Anthill Messaging Acceptable Use Policy
Once considered informal, text messaging is now one of the most effective ways to communicate professionally, including for employer-employee communications. As business use of text messaging has increased, so has laws regulating text messages, as well as individual employee expectations. Paying attention to the legal requirements and industry best practices will help avoid issues and further build employee trust.
- Inform Employees Upfront. Tell them what kinds of text messages they can expect. Ultimately, the best way to avoid consent issues with respect to legal compliance to clearly let employees know what your plans are from the start.
- Obtain Opt-In Consent. Due to applicable laws and Anthill’s service requirements, on employers must obtain affirmative opt-in consent from all employees that will be receiving text messages.
- Keep Texts Work Related. To keep employees engaged with your text messages, ensure you are only sending out information that’s work related. Do not send them marketing texts or illogical communications. It is also important to remember that text messages should abide by HR and legal communications compliance requirements. Maintain a professional tone in all text communications. Avoid using slang, abbreviations, or emojis that could be misinterpreted. As a general rule, you should not say anything over text message you would not say in person, over the phone, or via email.
- Make Sure the Purpose is Clear and Appropriate. Employee text messages serve a specific purpose. Generally speaking, they should be dedicated to highly relevant information, such as urgent or important updates, reminders, scheduling changes, etc. You can also use them for employee recognition messages and real-time team collaboration—but the purpose has to be clear and specific for the employees you are engaging with.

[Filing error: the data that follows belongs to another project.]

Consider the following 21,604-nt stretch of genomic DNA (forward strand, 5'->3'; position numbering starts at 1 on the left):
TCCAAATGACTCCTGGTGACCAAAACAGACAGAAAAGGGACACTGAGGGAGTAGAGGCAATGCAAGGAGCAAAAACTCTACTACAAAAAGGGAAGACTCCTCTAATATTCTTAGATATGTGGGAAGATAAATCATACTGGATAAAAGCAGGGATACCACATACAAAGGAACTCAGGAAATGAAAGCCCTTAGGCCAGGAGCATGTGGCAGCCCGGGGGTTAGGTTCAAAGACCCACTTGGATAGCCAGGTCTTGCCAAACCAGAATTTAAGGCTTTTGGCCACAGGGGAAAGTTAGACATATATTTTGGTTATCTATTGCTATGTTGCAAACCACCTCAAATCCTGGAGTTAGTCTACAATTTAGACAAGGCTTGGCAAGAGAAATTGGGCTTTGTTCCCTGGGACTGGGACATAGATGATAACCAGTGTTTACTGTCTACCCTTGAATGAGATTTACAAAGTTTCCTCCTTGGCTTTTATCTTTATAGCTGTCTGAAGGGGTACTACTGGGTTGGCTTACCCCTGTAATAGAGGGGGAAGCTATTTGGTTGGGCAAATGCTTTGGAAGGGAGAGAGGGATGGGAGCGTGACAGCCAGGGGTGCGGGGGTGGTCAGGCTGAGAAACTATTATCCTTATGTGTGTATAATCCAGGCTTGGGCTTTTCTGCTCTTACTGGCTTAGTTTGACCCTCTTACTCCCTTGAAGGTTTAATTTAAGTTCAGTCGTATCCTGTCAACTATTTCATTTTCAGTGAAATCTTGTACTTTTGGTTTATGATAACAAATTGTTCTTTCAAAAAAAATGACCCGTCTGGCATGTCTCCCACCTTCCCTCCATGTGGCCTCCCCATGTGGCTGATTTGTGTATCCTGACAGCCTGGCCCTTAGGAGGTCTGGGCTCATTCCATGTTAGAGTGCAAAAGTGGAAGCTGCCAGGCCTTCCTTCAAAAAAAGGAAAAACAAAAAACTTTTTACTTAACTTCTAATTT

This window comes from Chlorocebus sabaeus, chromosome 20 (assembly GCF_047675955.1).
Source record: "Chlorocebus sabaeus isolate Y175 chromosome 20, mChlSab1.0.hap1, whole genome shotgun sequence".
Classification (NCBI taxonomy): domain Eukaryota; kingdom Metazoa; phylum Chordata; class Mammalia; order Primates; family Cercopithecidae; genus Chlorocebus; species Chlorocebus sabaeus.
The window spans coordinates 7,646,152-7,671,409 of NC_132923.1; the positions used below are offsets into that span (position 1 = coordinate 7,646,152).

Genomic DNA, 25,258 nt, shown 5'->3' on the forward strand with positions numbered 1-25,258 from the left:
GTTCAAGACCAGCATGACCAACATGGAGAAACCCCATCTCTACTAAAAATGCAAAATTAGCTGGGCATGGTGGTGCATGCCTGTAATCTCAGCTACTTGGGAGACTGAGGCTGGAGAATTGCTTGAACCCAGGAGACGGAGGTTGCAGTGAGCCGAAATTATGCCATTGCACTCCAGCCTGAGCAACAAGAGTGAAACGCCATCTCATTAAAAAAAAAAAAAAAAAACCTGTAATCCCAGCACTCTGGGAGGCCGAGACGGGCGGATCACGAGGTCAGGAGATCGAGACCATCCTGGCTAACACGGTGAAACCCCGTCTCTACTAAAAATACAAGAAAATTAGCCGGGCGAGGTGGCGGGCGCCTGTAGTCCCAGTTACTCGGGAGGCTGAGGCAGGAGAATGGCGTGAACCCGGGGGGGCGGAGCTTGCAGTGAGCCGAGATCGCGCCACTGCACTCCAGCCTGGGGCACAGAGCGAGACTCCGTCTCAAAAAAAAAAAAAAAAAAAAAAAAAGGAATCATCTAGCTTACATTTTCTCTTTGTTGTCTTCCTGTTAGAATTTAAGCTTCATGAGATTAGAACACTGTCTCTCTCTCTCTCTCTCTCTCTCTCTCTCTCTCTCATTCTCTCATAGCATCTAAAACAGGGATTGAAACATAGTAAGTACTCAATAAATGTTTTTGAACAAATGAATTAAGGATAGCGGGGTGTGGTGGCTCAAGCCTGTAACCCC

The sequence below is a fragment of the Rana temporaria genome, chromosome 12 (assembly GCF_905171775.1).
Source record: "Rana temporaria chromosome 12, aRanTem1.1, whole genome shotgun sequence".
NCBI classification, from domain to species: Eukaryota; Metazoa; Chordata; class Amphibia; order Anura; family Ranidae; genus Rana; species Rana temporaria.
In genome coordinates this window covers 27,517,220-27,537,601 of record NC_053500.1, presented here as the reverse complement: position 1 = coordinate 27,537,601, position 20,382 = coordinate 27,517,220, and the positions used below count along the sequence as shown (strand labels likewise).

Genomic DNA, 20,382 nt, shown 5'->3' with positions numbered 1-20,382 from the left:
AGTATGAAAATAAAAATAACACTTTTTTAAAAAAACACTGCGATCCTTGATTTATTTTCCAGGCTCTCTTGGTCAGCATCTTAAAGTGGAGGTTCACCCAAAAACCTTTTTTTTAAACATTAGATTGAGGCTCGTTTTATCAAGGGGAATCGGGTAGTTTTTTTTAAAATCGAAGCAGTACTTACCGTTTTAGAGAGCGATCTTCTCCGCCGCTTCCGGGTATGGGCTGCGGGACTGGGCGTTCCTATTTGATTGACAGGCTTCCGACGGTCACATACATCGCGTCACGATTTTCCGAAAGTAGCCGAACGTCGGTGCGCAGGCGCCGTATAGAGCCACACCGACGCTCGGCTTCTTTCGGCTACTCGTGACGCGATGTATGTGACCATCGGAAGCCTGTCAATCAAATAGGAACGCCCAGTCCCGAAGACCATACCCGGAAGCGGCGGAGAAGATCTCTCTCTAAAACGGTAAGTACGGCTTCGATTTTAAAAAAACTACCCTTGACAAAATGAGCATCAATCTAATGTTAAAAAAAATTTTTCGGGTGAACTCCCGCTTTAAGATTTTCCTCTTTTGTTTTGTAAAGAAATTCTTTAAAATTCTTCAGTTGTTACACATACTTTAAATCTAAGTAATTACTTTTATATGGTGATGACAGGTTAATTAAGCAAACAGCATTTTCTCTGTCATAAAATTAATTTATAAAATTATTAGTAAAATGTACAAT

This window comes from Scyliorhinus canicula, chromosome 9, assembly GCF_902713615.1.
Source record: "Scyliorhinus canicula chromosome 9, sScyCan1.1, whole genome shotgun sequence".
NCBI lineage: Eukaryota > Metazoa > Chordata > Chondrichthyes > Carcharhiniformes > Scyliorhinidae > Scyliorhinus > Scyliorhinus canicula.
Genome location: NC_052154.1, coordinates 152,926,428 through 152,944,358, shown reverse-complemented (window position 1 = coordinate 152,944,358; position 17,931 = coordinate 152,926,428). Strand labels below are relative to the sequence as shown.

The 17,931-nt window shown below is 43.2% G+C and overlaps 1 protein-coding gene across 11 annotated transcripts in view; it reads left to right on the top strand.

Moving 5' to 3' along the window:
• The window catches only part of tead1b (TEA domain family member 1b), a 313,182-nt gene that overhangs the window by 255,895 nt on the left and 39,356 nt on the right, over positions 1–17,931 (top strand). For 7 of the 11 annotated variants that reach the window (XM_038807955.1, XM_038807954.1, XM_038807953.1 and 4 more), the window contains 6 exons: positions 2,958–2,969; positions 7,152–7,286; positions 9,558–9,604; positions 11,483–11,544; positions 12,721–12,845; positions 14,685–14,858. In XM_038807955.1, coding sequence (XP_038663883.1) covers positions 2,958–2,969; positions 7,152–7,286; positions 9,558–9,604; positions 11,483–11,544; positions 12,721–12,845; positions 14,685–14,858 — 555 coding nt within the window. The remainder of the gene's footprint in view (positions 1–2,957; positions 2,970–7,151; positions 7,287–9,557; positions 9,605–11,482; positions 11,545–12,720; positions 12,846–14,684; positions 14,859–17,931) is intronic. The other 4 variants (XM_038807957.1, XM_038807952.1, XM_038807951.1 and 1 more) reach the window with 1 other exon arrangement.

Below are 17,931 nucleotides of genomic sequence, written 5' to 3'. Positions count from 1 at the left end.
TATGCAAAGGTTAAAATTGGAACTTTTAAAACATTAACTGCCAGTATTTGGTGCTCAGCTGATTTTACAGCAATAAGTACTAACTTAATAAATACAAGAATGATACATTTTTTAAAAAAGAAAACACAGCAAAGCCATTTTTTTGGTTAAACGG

- Use the Right Content for the Intended Relevant Audience. If your text contains information that is specific to only certain departments, make sure to send it to the appropriate distribution lists.
- Prohibited Content. Do not send messages that contain the following content:
- Political messages - including messages for soliciting votes or as part of an electoral campaign.
- Fundraising messages - unless you are a nonprofit with 501(c)(3) status.
- Marketing or promotional messages - including any solicitation message designed to induce the purchase of goods or services. In other words, do not use the Anthill service to encourage people to buy something.
- Wireless carrier prohibited content - including messages categorized as S.H.A.F.T. (Sex, Hate, Alcohol, Firearms, Tobacco incl. vape/marijuana/CBD), high-risk financial services such as gambling and stock alerts, or deceptive “get rich quick” schemes.
- Unlawful, tortious, defamatory, vulgar, obscene, libelous, or racially, ethnically or otherwise objectionable.
- Violates, or encourages any conduct that would violate, any applicable law or would give rise to civil liability.
- Promotes discrimination, bigotry, racism, hatred, harassment or harm against any individual or group.
- Is violent or threatening, or promotes violence or actions that are threatening to any other person.
- Promotes, encourages, or facilitates illegal or harmful activities.
- Offensive materials, including without limitation obscene, pornographic, indecent or hateful materials and materials which promote unlawful gambling.
- Set Clear Expectations. Are you sending a reminder, or do you need your employee to act on something immediately? Be sure that your text messages clearly articulate what you need your employee to do—if anything.